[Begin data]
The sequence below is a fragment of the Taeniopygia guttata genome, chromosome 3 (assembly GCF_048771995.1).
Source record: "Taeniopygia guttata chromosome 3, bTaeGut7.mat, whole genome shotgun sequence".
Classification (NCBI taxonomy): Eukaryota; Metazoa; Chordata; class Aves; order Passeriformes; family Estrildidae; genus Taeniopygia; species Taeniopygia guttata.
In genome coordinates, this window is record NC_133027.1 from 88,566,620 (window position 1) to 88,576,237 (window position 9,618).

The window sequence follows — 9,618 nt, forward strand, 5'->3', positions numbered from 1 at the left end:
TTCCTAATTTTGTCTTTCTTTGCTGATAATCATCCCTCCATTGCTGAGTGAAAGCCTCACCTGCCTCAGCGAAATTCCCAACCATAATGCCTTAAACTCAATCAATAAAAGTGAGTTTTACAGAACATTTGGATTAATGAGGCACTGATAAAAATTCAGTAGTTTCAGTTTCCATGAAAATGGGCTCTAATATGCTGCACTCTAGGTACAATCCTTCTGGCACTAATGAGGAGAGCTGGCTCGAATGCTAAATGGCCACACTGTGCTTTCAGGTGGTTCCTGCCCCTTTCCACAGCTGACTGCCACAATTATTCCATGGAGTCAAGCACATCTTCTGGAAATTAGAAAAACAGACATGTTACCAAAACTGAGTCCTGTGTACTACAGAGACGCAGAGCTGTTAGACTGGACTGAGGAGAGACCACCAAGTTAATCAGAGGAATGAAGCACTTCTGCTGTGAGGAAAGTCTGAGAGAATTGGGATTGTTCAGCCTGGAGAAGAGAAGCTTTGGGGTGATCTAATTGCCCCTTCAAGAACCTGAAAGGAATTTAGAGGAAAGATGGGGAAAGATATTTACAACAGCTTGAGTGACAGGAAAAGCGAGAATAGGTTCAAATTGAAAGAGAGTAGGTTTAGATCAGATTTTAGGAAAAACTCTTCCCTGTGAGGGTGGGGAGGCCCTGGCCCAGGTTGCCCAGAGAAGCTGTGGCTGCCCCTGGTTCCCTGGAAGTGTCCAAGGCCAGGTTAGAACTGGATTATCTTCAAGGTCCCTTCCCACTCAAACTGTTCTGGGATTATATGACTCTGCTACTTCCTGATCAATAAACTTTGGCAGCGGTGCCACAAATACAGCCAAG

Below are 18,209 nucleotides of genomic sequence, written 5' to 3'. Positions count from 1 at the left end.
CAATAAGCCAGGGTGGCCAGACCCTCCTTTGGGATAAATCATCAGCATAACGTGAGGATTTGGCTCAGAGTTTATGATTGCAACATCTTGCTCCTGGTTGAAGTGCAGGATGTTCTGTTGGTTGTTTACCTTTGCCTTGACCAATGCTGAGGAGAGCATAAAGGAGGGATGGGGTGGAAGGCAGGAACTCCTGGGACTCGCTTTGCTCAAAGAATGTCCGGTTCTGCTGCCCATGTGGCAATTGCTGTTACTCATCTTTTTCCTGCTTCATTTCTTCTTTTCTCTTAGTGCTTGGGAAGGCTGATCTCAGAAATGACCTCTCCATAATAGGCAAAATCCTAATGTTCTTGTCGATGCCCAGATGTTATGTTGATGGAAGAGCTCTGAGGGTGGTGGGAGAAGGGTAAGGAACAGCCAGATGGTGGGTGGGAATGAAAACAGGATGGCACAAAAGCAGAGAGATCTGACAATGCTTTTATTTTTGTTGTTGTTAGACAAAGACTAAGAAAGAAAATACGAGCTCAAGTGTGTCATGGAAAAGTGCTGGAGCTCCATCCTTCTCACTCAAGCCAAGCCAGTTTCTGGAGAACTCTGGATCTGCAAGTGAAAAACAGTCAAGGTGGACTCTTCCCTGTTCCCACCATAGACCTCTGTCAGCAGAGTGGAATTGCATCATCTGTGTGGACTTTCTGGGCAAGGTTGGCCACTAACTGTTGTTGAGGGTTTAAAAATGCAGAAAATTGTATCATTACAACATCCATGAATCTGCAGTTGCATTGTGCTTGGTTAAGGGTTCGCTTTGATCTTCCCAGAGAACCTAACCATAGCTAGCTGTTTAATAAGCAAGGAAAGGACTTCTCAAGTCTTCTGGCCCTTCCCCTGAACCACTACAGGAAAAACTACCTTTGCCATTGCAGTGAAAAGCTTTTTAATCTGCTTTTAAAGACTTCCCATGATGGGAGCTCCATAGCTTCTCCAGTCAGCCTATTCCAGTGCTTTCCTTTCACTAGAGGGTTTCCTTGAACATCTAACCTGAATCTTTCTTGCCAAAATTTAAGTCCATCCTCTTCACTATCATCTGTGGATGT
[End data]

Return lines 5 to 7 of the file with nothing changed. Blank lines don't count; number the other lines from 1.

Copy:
The window sequence follows — 9,618 nt, forward strand, 5'->3', positions numbered from 1 at the left end:
TTCCTAATTTTGTCTTTCTTTGCTGATAATCATCCCTCCATTGCTGAGTGAAAGCCTCACCTGCCTCAGCGAAATTCCCAACCATAATGCCTTAAACTCAATCAATAAAAGTGAGTTTTACAGAACATTTGGATTAATGAGGCACTGATAAAAATTCAGTAGTTTCAGTTTCCATGAAAATGGGCTCTAATATGCTGCACTCTAGGTACAATCCTTCTGGCACTAATGAGGAGAGCTGGCTCGAATGCTAAATGGCCACACTGTGCTTTCAGGTGGTTCCTGCCCCTTTCCACAGCTGACTGCCACAATTATTCCATGGAGTCAAGCACATCTTCTGGAAATTAGAAAAACAGACATGTTACCAAAACTGAGTCCTGTGTACTACAGAGACGCAGAGCTGTTAGACTGGACTGAGGAGAGACCACCAAGTTAATCAGAGGAATGAAGCACTTCTGCTGTGAGGAAAGTCTGAGAGAATTGGGATTGTTCAGCCTGGAGAAGAGAAGCTTTGGGGTGATCTAATTGCCCCTTCAAGAACCTGAAAGGAATTTAGAGGAAAGATGGGGAAAGATATTTACAACAGCTTGAGTGACAGGAAAAGCGAGAATAGGTTCAAATTGAAAGAGAGTAGGTTTAGATCAGATTTTAGGAAAAACTCTTCCCTGTGAGGGTGGGGAGGCCCTGGCCCAGGTTGCCCAGAGAAGCTGTGGCTGCCCCTGGTTCCCTGGAAGTGTCCAAGGCCAGGTTAGAACTGGATTATCTTCAAGGTCCCTTCCCACTCAAACTGTTCTGGGATTATATGACTCTGCTACTTCCTGATCAATAAACTTTGGCAGCGGTGCCACAAATACAGCCAAG

Below are 18,209 nucleotides of genomic sequence, written 5' to 3'. Positions count from 1 at the left end.